7 Bruce Grove - The building features an English Heritage blue plaque to Luke Howard (1772-1864), the 'Father of Meteorology', who named the clouds in 1802.
Clyde Circus conservation area
Edmansons Close previously known as the '''''Almshouses of the Drapers' Company''. They were built in 1870 and were established out of the generosity of three 17th century benefactors, Sir John Jolles, John Pemel and John Edmanson.High Cross- Erected sometime between 1600-1609 on the site of an earlier Christian cross, although there is some speculation that the first structure on the site was a Roman Beacon or Marker, situated on a low summit on Ermine Street. Tottenham High Cross is often mistakenly thought to be an Eleanor cross.
Markfield Beam EngineSt Ann's Church''' - Consecrated in 1861, St Ann's church houses the organ which was originally in Crosby Hall Bishopsgate, on which Felix Mendelssohn Bartholdy, who composed the famous Wedding March from A Midsummer Night's Dream, regularly gave recitals.
'''St Ignatius' Churchand College- Built between 1894 and 1902, with two towers in the style of a 12th Century German cathedral. Situated at the foot of Stamford Hill, this Catholic Church dominates the area.Tower Gardens Estate''' previously known as the LCC White Hart Lane Estate. Construction of this "out of County" LCC cottage housing estate began in 1904. The style of the housing is said to be inspired by houses in Ghent, Belgium. The estate was the home of Harry Champion (Great Cambridge Road), a well known music hall star and performer of the song "I'm Henery the Eighth, I Am".
History of the railways of Tottenham
Northern and Eastern Railway - Running from Stratford to Broxbourne was opened 15 September 1840 with two stations in the district called Tottenham & Marsh Lane.
Tottenham & Hampstead Junction Railway - Opened 21 July 1868. South Tottenham was opened in 1871, two other stations on this line within Tottenham were opened later. Harringay Park (Green Lanes) opened in 1880 and St Anns Rd opened in 1882 closing after service on 8 August 1942.
Stoke Newington & Edmonton Railway - The section between Stoke Newington and Lower Edmonton opened July 22,1872 with stations at Stamford Hill (half of the station lies in the Borough), Seven Sisters, Bruce Grove, and White Hart Lane in Tottenham.
Palace Gates Line - Opened within Tottenham on 1 January 1878 with stations at Seven Sisters and West Green. Passenger services ceased in 1963 with the line finally closing on 7 February 1965.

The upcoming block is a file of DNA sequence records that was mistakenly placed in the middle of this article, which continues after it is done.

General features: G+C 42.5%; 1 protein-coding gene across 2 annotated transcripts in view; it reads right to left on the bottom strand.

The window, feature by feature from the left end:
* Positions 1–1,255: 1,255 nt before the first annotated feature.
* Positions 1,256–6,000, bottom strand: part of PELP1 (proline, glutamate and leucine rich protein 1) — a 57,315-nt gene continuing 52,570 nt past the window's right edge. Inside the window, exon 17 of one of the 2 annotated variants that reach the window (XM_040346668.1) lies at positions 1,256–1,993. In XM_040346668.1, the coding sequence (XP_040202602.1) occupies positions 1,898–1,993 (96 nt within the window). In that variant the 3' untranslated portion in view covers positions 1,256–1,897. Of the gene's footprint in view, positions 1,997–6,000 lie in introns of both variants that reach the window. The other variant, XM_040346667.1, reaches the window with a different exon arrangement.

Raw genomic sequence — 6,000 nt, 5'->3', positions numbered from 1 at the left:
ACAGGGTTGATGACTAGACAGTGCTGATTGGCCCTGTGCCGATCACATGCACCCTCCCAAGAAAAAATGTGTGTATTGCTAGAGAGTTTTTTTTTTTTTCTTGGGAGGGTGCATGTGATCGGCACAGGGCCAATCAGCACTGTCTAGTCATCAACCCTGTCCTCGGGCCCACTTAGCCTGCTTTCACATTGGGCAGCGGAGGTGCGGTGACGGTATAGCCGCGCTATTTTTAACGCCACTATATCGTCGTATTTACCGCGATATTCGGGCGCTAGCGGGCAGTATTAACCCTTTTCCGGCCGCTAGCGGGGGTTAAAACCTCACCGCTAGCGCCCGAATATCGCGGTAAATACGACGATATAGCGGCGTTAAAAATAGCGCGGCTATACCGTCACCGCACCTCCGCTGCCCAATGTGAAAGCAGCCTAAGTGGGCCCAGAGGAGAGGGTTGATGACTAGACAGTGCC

Tottenham & Forest Gate Railway- Opened 9 July 1894.
London Underground Piccadilly Line - Extension through Tottenham opened on 19 September 1932.
London Underground Victoria Line - The first section of this line opened on 1 September 1968.
Tottenham is a multicultural hotspot with many different ethnic groups inhabiting the area, the largest groups are the African-Caribbean, West African, Turkish-Cypriot, Turkish, Irish, and Portuguese populations. South Tottenham is reputed to be the most ethnically-diverse area in Europe, with up to 300 languages being spoken by its residents.
After Brixton, Tottenham probably has the largest "Jamaican population" as a percentage in the United Kingdom.
Tottenham is also home to the largest Ghanaian population in the United Kingdom and the largest population of Ghanaians in Europe.
More investment is slowly being pumped into Tottenham which is needed. Certain areas were becoming run down and crime levels were rising and this is due to the fact that Haringey, the London Borough Tottenham is part of, is classed as an outer London Borough and so obtains less funding than the inner-city boroughs, although it has exactly the same socioeconomic problems.
Home to Premiership football
Tottenham is also widely known for being the home of Tottenham Hotspur Football Club. Spurs' ground is on Park Lane, but is named White Hart Lane after the White Hart Inn that it was built behind, and the nearest station to the ground. The ground is not actually on White Hart Lane, which runs from opposite the ground on the High Road, to Wood Green High Road.
Two London Underground Lines serve the Tottenham area. The Piccadilly Line, which opened in 1932 has one station Turnpike Lane which was the first Underground station within the Tottenham Borough boundaries. The Victoria Line which opened in 1968 has its operating depot in Tottenham at Northumberland Park and has two stations,
Seven Sisters and Tottenham Hale situated within the area. National Rail stations, Seven Sisters, South Tottenham, Tottenham Hale, Bruce Grove, White Hart Lane, and Northumberland Park serve the area. The train services are provided by National Express East Anglia and London Overground.
Little Russia- Once notorious neighbourhood located on the Tottenham-Edmonton boundary
Tottenham Hale - Plans are currently being formulated to redevelop this area [*].
The urban music genre of Grime has a large presence in Tottenham. There are many mc's and crews residing there. Most notably JME and Skepta from the 'Boy Better Know' label. Dizzee Rascal one of the main figureheads of Grime once said that he had to travel to Tottenham to get heard on the radio, now he is somewhat of a Grime superstar.
Tottenham is also the childhood home of soul and R&B singer Lemar
Individuals associated with Tottenham
PC Keith Blakelock
Emily Bowes Gosse
Dave Clark and the Dave Clark Five
William Edward Forster
Sir Rowland Hill
John Eliot Howard
For details of education in Tottenham see the London Borough of Haringey article.
London Borough of Enfield
Edmonton N18 .
London Borough of Waltham Forest
Walthamstow E17 .
London Borough of Hackney
Stamford Hill N16 .
London Borough of Islington
Finsbury Park N4 .
Hornsey N8 .
Wood Green N22 .
Harringay N8, N4, N15.
Palmers Green N13